When in Rome
We arrived in Rome after a short 1½ hour train ride from Florence. Have I mentioned how much we love traveling by train? It’s so much better than air travel — the legroom and the ability to spread out are just two reasons.
Our Rome Airbnb was called Barberini House because of its close proximity to Piazza Barberini, named after the Italian dynasty, House of Barberini, who rose to prominence in 1623 with the election of Pope Urban XIII (Cardinal Maffeo Barberini). The Barberinis were notorious for decorating their new palace with artifacts taken from Roman monuments. Today throughout Rome, you can still see monuments, sculptures and stained glass with the family’s honey bee symbol.
We decided to explore around near our flat and knew the Trevi Fountain was nearby so we headed that way. Jackie had traveled to Rome in 2014 with her friend Jodi and wanted me to see the fountain and the Spanish Steps, which were also close by. As we walked, Jackie recounted the story of tossing coins in the fountain and wishing for a romantic partner on her previous trip. Evidently, she’s really good at manifesting 🧡.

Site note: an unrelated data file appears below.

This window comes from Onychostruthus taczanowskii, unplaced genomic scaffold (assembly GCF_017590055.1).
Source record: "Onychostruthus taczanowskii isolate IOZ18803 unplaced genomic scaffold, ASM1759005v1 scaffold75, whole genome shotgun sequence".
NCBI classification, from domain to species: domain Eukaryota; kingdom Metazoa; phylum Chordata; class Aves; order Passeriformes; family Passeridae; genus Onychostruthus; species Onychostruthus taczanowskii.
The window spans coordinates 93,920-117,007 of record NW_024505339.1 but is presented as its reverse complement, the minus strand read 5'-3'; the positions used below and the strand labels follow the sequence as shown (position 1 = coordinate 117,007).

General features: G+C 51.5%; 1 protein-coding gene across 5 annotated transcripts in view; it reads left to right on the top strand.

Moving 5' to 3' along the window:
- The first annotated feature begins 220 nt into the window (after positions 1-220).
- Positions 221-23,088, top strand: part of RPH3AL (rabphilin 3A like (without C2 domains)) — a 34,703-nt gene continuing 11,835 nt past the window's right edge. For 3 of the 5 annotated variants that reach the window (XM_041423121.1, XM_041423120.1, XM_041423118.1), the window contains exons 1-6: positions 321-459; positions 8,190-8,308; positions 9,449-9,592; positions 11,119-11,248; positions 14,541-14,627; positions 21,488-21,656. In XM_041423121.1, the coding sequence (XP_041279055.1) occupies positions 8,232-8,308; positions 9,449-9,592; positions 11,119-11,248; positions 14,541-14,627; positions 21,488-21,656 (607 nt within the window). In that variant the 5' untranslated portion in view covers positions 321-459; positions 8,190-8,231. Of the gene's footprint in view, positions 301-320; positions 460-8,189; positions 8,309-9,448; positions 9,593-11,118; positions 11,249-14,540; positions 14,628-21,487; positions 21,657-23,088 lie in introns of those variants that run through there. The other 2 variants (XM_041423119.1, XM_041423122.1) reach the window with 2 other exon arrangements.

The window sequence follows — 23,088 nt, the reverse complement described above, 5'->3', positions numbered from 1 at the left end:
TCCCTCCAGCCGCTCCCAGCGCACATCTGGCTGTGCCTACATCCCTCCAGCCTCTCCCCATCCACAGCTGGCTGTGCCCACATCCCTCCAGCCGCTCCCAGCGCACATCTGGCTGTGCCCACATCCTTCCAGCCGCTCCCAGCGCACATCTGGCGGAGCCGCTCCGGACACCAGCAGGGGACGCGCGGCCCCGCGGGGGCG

Construction began on the Trevi Fountain in 1732 by Nicola Salvi after his design was selected as the competition winner by Pope Clement XII. Salvi died during construction, and the project was completed by Giuseppe Pannini. Sandwiches, anyone?
After winding our way through the crowd at the fountain, we walked over to the Spanish Steps, a name derived from the Spanish Embassy located in the Piazza Spagna near the stairway. The official name of the steps, funded by Louis XII in the 17th century, is Scalinata della Trinità dei Monti. Near the end of our time in Rome, the fountain at the base of the steps was vandalized by climate activists who poured black paint into the fountain. We went back to the area the following day and saw no signs of the paint.
so much history
Rome’s 2,000+ year history is too much to detail here. Just know, like many countries, its history is pockmarked with scandal, deceit, murder and organized religion. The Etruscans were the original inhabitants of the hills and swamps of ancient Rome. The legend goes that Romulus was the first king of Rome and named the city after himself following a fight in which he killed his twin brother, Remus.